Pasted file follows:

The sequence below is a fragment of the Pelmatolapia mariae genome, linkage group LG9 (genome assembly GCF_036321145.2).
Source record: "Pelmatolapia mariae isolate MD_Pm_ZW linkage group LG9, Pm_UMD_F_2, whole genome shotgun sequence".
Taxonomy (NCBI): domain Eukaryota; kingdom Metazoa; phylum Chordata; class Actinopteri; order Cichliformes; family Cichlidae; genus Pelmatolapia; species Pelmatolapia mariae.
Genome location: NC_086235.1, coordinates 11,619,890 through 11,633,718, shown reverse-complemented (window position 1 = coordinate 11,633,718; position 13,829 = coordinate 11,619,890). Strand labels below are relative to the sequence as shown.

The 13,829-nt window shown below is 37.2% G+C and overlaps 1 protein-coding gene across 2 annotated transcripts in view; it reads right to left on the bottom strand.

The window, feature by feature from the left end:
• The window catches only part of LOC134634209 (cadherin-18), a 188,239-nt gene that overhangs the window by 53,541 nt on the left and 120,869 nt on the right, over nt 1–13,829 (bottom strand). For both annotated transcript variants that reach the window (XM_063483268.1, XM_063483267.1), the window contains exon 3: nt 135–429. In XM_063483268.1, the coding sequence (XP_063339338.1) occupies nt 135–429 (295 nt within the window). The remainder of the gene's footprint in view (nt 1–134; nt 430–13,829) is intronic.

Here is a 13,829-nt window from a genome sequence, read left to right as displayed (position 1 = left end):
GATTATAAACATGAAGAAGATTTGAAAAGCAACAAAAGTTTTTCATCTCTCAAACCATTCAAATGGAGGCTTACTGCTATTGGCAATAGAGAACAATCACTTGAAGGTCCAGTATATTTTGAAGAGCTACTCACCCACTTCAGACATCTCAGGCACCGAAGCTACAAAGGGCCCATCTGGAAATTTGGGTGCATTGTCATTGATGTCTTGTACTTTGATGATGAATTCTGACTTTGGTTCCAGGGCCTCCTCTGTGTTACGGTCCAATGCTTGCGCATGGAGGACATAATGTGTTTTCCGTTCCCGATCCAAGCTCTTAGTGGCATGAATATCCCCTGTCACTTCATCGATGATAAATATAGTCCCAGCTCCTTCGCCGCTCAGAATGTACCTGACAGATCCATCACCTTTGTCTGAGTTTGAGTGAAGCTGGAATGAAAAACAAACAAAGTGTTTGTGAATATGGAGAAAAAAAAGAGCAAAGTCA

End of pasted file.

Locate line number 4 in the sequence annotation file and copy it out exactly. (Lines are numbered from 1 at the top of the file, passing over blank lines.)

Genome location: NC_086235.1, coordinates 11,619,890 through 11,633,718, shown reverse-complemented (window position 1 = coordinate 11,633,718; position 13,829 = coordinate 11,619,890). Strand labels below are relative to the sequence as shown.